The shit sandwich is a beloved political metaphor.
And the golden rule is, if you have to eat one, then wolf it down and enthusiastically declare that it’s delicious. At least you’ll get points for gumption.
The government’s stupid decision to bring forward its tax reform advertising campaign is not just a shit sandwich, it’s a sub with the works, but at least yesterday the Prime Minister bit into it with something near relish. Having called his first Parliament House press conference in what seemed like months, he must have known the assembled hacks — nearly all of whom work for outlets that will carry the mining industry’s and the Government’s ads — would hop into him on the decision. Once you filter out the Ruddspeak, you end up with a fairly forthright justification for the government’s campaign.
“The contrast here is pretty clear. It’s a big debate. That is why we will join that debate using this form of public advertising. We can have this debate about the manner in which decisions were taken to launch into a public advertising campaign. It’s proper entirely, to be the subject of that level of scrutiny.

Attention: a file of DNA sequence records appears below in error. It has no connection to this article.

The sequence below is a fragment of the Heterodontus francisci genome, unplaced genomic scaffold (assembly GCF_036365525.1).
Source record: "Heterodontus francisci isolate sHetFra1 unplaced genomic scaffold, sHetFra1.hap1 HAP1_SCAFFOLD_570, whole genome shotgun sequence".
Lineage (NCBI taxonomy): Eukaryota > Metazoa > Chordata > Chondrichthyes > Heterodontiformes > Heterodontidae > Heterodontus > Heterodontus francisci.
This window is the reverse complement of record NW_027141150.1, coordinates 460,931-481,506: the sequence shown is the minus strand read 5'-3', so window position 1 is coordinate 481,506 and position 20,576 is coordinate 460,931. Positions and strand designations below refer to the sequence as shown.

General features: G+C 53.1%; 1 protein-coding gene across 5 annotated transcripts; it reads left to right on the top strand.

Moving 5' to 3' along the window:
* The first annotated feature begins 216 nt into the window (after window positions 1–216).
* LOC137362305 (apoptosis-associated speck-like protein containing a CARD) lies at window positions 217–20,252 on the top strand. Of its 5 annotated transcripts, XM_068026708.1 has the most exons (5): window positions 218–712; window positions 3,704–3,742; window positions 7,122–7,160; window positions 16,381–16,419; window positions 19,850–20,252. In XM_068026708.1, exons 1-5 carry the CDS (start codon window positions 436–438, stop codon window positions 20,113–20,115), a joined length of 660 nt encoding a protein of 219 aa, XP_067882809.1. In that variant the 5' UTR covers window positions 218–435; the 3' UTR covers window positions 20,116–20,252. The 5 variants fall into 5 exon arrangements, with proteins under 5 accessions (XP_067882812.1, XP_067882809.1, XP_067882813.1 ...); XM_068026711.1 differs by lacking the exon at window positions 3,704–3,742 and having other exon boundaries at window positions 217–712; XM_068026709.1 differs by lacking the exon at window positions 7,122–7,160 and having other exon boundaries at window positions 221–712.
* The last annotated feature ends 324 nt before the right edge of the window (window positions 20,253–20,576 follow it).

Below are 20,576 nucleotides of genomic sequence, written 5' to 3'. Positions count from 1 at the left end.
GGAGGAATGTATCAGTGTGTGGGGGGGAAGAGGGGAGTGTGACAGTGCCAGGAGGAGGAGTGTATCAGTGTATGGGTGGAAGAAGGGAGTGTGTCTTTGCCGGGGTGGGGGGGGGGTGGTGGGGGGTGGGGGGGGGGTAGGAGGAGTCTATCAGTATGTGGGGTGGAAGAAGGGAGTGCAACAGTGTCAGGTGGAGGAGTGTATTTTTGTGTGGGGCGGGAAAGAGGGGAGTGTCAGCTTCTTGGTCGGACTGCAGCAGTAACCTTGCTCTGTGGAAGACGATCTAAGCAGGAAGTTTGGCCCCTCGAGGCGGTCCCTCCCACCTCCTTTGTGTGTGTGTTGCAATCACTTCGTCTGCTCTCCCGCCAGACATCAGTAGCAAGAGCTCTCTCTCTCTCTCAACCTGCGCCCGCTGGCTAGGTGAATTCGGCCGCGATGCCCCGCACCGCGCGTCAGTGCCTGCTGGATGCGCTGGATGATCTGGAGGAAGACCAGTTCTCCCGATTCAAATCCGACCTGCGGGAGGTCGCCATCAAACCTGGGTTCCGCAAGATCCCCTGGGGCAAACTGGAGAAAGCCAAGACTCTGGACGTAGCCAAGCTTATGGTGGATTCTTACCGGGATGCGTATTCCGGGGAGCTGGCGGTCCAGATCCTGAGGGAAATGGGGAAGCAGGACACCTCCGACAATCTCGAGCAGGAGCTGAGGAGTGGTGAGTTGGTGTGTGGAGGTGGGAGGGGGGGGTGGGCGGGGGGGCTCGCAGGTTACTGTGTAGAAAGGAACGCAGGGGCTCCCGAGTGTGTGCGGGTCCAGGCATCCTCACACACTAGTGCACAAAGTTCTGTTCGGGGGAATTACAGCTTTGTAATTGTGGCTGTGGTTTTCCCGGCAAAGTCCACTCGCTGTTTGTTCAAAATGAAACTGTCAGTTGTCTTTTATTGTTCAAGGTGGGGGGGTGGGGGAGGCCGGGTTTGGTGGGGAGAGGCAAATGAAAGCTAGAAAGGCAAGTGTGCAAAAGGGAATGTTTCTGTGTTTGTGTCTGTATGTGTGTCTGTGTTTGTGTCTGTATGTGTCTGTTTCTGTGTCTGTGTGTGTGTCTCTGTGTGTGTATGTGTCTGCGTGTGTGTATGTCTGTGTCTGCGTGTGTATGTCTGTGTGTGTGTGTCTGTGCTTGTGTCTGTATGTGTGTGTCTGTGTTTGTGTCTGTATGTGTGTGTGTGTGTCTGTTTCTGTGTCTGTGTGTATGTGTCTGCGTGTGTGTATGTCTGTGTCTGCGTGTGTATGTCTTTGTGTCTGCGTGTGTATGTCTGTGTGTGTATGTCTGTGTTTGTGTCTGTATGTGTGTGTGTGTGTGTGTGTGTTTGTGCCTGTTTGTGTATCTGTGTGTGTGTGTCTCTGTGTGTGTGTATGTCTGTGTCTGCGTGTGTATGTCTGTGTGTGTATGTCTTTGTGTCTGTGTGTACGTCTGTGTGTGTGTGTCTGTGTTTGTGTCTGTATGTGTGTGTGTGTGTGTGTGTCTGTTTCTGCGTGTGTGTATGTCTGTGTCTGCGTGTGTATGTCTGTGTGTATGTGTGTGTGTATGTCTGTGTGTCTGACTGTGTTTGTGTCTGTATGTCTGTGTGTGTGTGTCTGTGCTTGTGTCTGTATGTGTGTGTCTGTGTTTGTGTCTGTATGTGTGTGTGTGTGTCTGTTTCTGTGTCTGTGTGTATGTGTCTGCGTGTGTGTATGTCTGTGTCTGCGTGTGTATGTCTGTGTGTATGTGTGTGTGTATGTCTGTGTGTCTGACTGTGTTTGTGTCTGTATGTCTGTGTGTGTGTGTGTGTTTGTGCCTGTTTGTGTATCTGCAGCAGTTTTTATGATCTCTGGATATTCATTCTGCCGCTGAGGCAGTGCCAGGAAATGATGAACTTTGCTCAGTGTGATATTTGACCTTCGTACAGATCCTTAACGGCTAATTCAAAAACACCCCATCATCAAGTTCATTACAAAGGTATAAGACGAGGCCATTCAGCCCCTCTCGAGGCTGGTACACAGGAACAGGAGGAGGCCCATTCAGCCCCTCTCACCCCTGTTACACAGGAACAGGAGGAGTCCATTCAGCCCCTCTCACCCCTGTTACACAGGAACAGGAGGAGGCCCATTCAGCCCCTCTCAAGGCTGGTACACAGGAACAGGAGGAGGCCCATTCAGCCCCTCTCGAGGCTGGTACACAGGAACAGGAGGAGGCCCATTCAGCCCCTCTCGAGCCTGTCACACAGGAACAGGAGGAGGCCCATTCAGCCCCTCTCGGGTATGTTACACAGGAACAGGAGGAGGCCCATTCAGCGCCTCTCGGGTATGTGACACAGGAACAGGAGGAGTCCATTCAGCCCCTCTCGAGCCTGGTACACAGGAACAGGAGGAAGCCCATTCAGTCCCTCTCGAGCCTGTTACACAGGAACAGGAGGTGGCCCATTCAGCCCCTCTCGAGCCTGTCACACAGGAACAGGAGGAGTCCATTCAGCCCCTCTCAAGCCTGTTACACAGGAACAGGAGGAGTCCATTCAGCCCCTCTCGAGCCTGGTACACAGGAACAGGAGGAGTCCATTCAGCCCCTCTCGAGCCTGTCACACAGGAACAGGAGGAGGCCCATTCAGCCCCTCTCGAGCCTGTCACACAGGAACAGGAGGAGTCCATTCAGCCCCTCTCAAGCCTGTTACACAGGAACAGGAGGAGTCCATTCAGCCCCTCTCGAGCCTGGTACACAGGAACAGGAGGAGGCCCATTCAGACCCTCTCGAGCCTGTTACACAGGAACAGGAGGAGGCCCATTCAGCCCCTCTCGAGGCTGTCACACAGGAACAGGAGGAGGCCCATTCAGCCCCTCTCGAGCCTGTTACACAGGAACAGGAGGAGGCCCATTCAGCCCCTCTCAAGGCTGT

“On the question, however, on the question however, of joining this debate and dealing with the sheer volume of misinformation out there from a bunch of mining companies who don’t want the Australian people to get their fair share of the resources which they themselves own, well frankly, we’re not just going to declare the field vacant. We’re going to join the battle. That’s what we’re doing.”
The merits of the decision to avoid the government’s own guidelines aside — well, there aren’t any merits, anyway — Rudd has a point. Confronted with systematic lying from the mining industry, which has deep pockets, and a concerted media campaign every bit as deceitful, no government worth its salt can afford to simply not respond. It can’t afford it politically, and can’t afford it as a credible advocate of economic reform.
Despite how badly it has botched its handling of the RSPT, the government is showing some welcome spine on a reform that is, if not exactly major, then certainly in the public interest. If you’re going to go down, go down fighting. Don’t go down like the government did on the CPRS, cravenly acquiescing to its critics and still losing.
At least, then, Rudd can say he actually displayed some ticker in standing up for something he believed in, even if he had to break his own rules to do so. Voters might actually give him some credit for it, a scenario that after the past few weeks would be unusual indeed.